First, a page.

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Table of contents
THE VALLEY OF THE NILE.
THE PTOLEMIES.
ALEXANDRIA.
CLEOPATRA'S FATHER.
ACCESSION TO THE THRONE.
CLEOPATRA AND Caesar.
THE ALEXANDRINE WAR.
CLEOPATRA A QUEEN.
THE BATTLE OF PHILIPPI.
CLEOPATRA AND ANTONY.
THE BATTLE OF ACTIUM.
THE END OF CLEOPATRA.

CHAPTER VIII.

 

 

CLEOPATRA A QUEEN.

 

 

The Alexandrine war very short.--Its extent.--Revenues of Egypt.--The 

city repaired.--The library rebuilt.--A new collection of manuscripts.-- 

Luxury and splendor.--Deterioration of Cleopatra's character.--The young 

Ptolemy.--Cleopatra assassinates him.--Career of Caesar.--His rapid 

course of conquest.--Cleopatra determines to go to Rome.--Feelings of 

the Romans.--Caesar's four triumphs.--Nature of triumphal 

processions.--ArsinoŽ.--Sympathy of the Roman people.--Caesar overacts 

his part.--Feasts and festivals.--Riot and debauchery.--Public 

combats.--The artificial lake.--Combat upon it.--Land combats.--The 

people shocked.--Cleopatra's visit.--Caesar's plans for making himself 

king.--Conspiracy against Caesar.--He is assassinated.--ArsinoŽ 

released.--Calpurnia mourns her husband's death.--Calpurnia looks to 

Mark Antony as her protector. 

 

The war by which Caesar reinstated Cleopatra upon the throne was not one 

of very long duration. Caesar arrived in Egypt in pursuit of Pompey about 

the first of August; the war was ended and Cleopatra established in 

secure possession by the end of January; so that the conflict, violent 

as it was while it continued, was very brief, the peaceful and 

commercial pursuits of the Alexandrians having been interrupted by it 

only for a few months. 

 

Nor did either the war itself, or the derangements consequent upon it, 

extend very far into the interior of the country. The city of Alexandria 

itself and the neighboring coasts were the chief scenes of the contest 

until Mithradates arrived at Pelusium. He, it is true, marched across 

the Delta, and the final battle was fought in the interior of the 

country. It was, however, after all, but a very small portion of the 

Egyptian territory that was directly affected by the war. The great mass 

of the people, occupying the rich and fertile tracts which bordered the 

various branches of the Nile, and the long and verdant valley which 

extended so far into the heart of the continent, knew nothing of the 

conflict but by vague and distant rumors. The pursuits of the 

agricultural population went on, all the time, as steadily and 

prosperously as ever; so that when the conflict was ended, and Cleopatra 

entered upon the quiet and peaceful possession of her power, she found 

that the resources of her empire were very little impaired. 

 

She availed herself, accordingly, of the revenues which poured in very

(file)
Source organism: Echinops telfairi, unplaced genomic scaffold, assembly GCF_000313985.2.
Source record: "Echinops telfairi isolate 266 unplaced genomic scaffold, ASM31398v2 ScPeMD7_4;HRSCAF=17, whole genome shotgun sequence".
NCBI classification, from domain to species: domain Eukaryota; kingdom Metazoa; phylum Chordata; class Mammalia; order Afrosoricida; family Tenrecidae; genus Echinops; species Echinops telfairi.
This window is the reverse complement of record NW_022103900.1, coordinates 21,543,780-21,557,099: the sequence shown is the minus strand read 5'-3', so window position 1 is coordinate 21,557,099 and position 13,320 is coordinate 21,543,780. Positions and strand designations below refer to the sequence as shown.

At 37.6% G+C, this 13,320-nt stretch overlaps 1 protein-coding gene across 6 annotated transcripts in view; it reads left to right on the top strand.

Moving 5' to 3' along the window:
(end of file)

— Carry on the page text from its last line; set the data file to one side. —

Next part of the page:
abundantly upon her, to enter upon a career of the greatest luxury, 

magnificence, and splendor. The injuries which had been done to the 

palaces and other public edifices of Alexandria the fire, and by the 

military operations of the siege, were repaired. The bridges which had 

been down were rebuilt. The canals which had been obstructed were opened 

again. The sea-water was shut off from the palace cisterns; the rubbish 

of demolished houses was removed; the barricades were cleared from the 

streets; and the injuries which the palaces had suffered either from the 

violence of military engines or the rough occupation of the Roman 

soldiery, were repaired. In a word, the city was speedily restored once 

more, so far as was possible, to its former order and beauty. The five 

hundred, thousand manuscripts of the Alexandrian library, which had been 

burned, could not, indeed, be restored; but, in all other respects, the 

city soon resumed in appearance all its former splendor. Even in respect 

to the library, Cleopatra made an effort to retrieve the loss. She 

repaired the ruined buildings, and afterward, in the course of her life, 

she brought together, it was said, in a manner hereafter to be 

described, one or two hundred thousand rolls of manuscripts, as the 

commencement of a new collection. The new library, however, never 

acquired the fame and distinction that had pertained to the old. 

 

The former sovereigns of Egypt, Cleopatra's ancestors, had generally, as 

has already been shown, devoted the immense revenues which they extorted 

from the agriculturalists of the valley of the Nile to purposes of 

ambition. Cleopatra seemed now disposed to expend them in luxury and 

pleasure. They, the Ptolemies, had employed their resources in erecting 

vast structures, or founding magnificent institutions at Alexandria, to 

add to the glory of the city, and to widen and extend their own fame. 

Cleopatra, on the other hand, as was, perhaps, naturally to be expected 

of a young, beautiful, and impulsive woman suddenly raised to so 


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